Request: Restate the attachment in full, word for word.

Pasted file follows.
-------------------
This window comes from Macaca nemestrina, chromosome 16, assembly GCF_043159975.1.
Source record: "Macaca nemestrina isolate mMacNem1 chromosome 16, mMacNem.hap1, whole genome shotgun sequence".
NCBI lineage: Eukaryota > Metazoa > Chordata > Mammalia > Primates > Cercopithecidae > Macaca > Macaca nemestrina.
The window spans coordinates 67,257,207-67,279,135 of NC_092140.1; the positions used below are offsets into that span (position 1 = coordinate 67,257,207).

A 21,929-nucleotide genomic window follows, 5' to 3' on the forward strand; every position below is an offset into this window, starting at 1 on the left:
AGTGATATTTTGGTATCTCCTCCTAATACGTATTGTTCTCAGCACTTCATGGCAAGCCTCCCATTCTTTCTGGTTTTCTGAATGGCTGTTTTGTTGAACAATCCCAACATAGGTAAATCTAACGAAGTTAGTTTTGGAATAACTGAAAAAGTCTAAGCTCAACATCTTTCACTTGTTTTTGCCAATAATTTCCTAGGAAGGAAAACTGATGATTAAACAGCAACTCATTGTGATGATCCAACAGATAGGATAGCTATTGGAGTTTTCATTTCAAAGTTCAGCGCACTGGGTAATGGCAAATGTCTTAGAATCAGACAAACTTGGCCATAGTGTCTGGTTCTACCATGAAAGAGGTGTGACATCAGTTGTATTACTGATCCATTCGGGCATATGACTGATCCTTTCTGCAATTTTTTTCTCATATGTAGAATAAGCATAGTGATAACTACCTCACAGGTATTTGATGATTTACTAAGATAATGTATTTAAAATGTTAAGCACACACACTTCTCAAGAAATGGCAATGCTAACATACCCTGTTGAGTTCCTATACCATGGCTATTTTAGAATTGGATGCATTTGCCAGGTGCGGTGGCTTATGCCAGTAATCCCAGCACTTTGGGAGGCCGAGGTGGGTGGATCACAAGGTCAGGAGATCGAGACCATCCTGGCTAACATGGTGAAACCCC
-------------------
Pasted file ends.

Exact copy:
This window comes from Macaca nemestrina, chromosome 16, assembly GCF_043159975.1.
Source record: "Macaca nemestrina isolate mMacNem1 chromosome 16, mMacNem.hap1, whole genome shotgun sequence".
NCBI lineage: Eukaryota > Metazoa > Chordata > Mammalia > Primates > Cercopithecidae > Macaca > Macaca nemestrina.
The window spans coordinates 67,257,207-67,279,135 of NC_092140.1; the positions used below are offsets into that span (position 1 = coordinate 67,257,207).

A 21,929-nucleotide genomic window follows, 5' to 3' on the forward strand; every position below is an offset into this window, starting at 1 on the left:
AGTGATATTTTGGTATCTCCTCCTAATACGTATTGTTCTCAGCACTTCATGGCAAGCCTCCCATTCTTTCTGGTTTTCTGAATGGCTGTTTTGTTGAACAATCCCAACATAGGTAAATCTAACGAAGTTAGTTTTGGAATAACTGAAAAAGTCTAAGCTCAACATCTTTCACTTGTTTTTGCCAATAATTTCCTAGGAAGGAAAACTGATGATTAAACAGCAACTCATTGTGATGATCCAACAGATAGGATAGCTATTGGAGTTTTCATTTCAAAGTTCAGCGCACTGGGTAATGGCAAATGTCTTAGAATCAGACAAACTTGGCCATAGTGTCTGGTTCTACCATGAAAGAGGTGTGACATCAGTTGTATTACTGATCCATTCGGGCATATGACTGATCCTTTCTGCAATTTTTTTCTCATATGTAGAATAAGCATAGTGATAACTACCTCACAGGTATTTGATGATTTACTAAGATAATGTATTTAAAATGTTAAGCACACACACTTCTCAAGAAATGGCAATGCTAACATACCCTGTTGAGTTCCTATACCATGGCTATTTTAGAATTGGATGCATTTGCCAGGTGCGGTGGCTTATGCCAGTAATCCCAGCACTTTGGGAGGCCGAGGTGGGTGGATCACAAGGTCAGGAGATCGAGACCATCCTGGCTAACATGGTGAAACCCC